For OBU, Escalona has been a pillar of strength all season. There are three things guaranteed in life; death, taxes, and the fact that Augy will make 15+ tackles in a game. In a nice juxtaposition, Escalona is known for crushing oncoming attackers, and then grinning at them at the next scrum. He currently leads the internal MVP standings, and will be at short odds to win the title if the Goats get up. Work-rate personified.
Opposing him is Chris Middleton. He played for the Lions last year and is a menace around the rucks and at lineout time. OBU need no reminder of the latter fact as he stole the lineout that cost them a chance to win their Swindale Shield encounter, and then managed to steal half of their lineouts in the Jubilee Cup match. He enjoys engaging in the verbal battle, and will secure any kickoff headed his way. A key figure.
Openside Flanker: Daven Candy (OBU) vs. Du’Plessis Kirifi (Norths)
The match-up of the year. Period.
Daven Candy might be the most unlucky / overlooked player in Wellington Rugby. In a year marred by injury, he has added to OBU’s game immensely when available. Incredible over the ball, with lovely quick feet and passing, and defence that belies his frame, there is a reason he was OBU’s MVP last year. Ask any OBU supporter and there is no doubt he should be playing rep rugby. Keep an eye out for his offload and him ranging in the wide channels; he scored two tries in the final last year doing exactly that. He has an axe to grind after Kirifi beat him in the Jubilee Cup round.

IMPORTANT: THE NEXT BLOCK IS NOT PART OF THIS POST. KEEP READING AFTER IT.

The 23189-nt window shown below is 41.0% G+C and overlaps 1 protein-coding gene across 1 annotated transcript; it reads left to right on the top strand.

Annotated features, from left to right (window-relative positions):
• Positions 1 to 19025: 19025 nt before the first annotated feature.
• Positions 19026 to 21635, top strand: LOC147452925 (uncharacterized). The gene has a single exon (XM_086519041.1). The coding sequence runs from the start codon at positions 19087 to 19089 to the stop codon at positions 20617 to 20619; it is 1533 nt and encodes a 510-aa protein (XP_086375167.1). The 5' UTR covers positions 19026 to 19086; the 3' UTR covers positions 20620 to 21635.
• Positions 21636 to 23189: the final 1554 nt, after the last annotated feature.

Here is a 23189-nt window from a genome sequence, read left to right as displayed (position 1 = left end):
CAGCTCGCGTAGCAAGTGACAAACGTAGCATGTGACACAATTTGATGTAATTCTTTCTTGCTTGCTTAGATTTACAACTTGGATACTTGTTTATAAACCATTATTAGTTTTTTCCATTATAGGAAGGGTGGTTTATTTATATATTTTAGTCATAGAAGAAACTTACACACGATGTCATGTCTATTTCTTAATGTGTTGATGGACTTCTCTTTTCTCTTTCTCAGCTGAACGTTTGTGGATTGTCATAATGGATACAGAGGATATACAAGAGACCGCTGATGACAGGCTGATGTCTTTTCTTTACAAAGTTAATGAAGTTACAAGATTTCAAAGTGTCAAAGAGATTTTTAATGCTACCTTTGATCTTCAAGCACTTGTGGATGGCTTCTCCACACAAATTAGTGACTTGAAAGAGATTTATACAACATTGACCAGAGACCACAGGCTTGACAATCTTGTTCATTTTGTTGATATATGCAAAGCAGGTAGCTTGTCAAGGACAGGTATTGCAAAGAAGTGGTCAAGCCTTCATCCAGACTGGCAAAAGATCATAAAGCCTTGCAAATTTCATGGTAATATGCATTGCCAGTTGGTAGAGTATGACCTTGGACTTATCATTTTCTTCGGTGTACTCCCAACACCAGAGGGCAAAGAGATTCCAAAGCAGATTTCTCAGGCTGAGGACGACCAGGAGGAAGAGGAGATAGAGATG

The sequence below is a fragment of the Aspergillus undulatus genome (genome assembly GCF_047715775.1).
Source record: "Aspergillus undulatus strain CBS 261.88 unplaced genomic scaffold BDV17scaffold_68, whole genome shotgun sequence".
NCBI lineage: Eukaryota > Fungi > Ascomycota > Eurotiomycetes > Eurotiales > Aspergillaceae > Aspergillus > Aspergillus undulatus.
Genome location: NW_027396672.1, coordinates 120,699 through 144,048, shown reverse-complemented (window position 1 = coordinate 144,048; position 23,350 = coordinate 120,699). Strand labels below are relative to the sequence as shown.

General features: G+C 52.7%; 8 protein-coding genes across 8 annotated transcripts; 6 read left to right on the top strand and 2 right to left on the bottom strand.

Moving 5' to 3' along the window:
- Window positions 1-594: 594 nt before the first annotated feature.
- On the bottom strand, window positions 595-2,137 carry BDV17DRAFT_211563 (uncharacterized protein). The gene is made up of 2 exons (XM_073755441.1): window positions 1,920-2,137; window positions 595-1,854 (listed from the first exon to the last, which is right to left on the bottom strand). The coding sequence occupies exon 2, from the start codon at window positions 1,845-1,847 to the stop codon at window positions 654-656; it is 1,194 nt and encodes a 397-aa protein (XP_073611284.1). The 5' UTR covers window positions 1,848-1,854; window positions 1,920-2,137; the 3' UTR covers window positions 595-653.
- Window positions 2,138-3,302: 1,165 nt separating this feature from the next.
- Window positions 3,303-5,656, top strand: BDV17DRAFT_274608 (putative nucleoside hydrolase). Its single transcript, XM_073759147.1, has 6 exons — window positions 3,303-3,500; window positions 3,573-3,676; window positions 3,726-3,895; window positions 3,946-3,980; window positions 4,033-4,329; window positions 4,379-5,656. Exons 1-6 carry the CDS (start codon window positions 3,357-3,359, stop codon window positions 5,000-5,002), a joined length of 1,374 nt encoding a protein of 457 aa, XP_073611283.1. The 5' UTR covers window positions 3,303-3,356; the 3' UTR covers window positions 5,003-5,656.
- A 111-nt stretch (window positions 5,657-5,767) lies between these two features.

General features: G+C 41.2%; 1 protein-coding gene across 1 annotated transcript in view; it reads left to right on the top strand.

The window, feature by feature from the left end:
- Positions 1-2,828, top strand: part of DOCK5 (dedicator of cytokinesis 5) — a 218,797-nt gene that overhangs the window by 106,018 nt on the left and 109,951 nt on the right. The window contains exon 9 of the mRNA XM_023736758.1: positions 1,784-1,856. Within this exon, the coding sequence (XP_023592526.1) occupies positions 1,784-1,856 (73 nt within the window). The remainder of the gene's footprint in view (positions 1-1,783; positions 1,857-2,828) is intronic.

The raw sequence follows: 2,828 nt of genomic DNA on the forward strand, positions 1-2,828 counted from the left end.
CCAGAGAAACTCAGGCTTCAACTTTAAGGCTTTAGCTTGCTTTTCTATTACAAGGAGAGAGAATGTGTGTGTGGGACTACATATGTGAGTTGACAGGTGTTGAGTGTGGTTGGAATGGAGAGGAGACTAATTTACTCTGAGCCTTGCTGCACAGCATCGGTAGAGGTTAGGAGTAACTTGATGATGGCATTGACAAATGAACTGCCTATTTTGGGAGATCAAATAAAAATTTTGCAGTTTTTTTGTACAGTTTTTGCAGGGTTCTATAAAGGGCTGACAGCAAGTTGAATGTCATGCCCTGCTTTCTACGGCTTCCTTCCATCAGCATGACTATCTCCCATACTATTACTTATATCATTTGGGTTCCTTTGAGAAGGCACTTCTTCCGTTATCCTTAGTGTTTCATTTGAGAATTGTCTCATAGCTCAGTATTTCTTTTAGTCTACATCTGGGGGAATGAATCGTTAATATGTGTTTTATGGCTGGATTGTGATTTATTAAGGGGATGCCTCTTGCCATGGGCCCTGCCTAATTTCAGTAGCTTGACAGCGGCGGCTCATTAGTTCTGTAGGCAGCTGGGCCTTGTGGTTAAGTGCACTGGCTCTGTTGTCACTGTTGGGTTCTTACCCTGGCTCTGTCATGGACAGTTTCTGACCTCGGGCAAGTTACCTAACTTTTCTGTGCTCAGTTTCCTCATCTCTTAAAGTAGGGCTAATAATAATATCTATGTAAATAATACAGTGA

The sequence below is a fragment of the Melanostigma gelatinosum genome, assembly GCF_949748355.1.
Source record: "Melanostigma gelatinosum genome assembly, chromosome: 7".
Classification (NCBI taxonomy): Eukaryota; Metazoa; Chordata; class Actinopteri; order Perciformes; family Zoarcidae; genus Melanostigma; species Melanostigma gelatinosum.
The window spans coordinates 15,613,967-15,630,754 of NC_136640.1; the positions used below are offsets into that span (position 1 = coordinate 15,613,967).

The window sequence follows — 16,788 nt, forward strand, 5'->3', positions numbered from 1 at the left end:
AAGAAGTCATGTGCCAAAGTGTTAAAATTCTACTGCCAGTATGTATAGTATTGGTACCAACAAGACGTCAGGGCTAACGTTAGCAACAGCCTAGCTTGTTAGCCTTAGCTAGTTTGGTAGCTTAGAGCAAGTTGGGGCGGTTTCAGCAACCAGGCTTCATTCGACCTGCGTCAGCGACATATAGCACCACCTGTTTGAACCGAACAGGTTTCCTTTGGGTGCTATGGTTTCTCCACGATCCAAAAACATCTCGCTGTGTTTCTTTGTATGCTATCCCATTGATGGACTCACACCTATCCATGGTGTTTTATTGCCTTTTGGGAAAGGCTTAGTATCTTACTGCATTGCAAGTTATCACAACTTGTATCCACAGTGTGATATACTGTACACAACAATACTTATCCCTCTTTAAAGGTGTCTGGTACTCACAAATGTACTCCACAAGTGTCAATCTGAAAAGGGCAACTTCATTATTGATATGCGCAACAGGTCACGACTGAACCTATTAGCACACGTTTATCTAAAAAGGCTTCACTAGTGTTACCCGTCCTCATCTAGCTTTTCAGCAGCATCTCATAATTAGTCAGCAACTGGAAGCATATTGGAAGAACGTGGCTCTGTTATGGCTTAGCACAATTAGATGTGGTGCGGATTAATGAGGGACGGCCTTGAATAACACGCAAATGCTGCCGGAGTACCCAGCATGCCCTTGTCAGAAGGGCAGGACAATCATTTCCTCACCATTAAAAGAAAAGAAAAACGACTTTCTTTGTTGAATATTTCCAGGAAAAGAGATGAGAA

Kirifi, by contrast, is in his first full season in Wellington after shifting from Waikato in search of representative rugby. He is a beast. He single-handedly turns games with his fetching abilities and ball carrying. A smart player who knows his game, Kirifi strives to win the race to the breakdown. If he gets there first, he wins the ball – simple. He will feature in the Lions this year, and likely Super Rugby before long.
First-five: Greg Mullany (OBU) vs. Jackson Garden-Bachop (Norths)
The Cook Island international against the Maori All Black will likely dictate who wins the Jubilee Cup.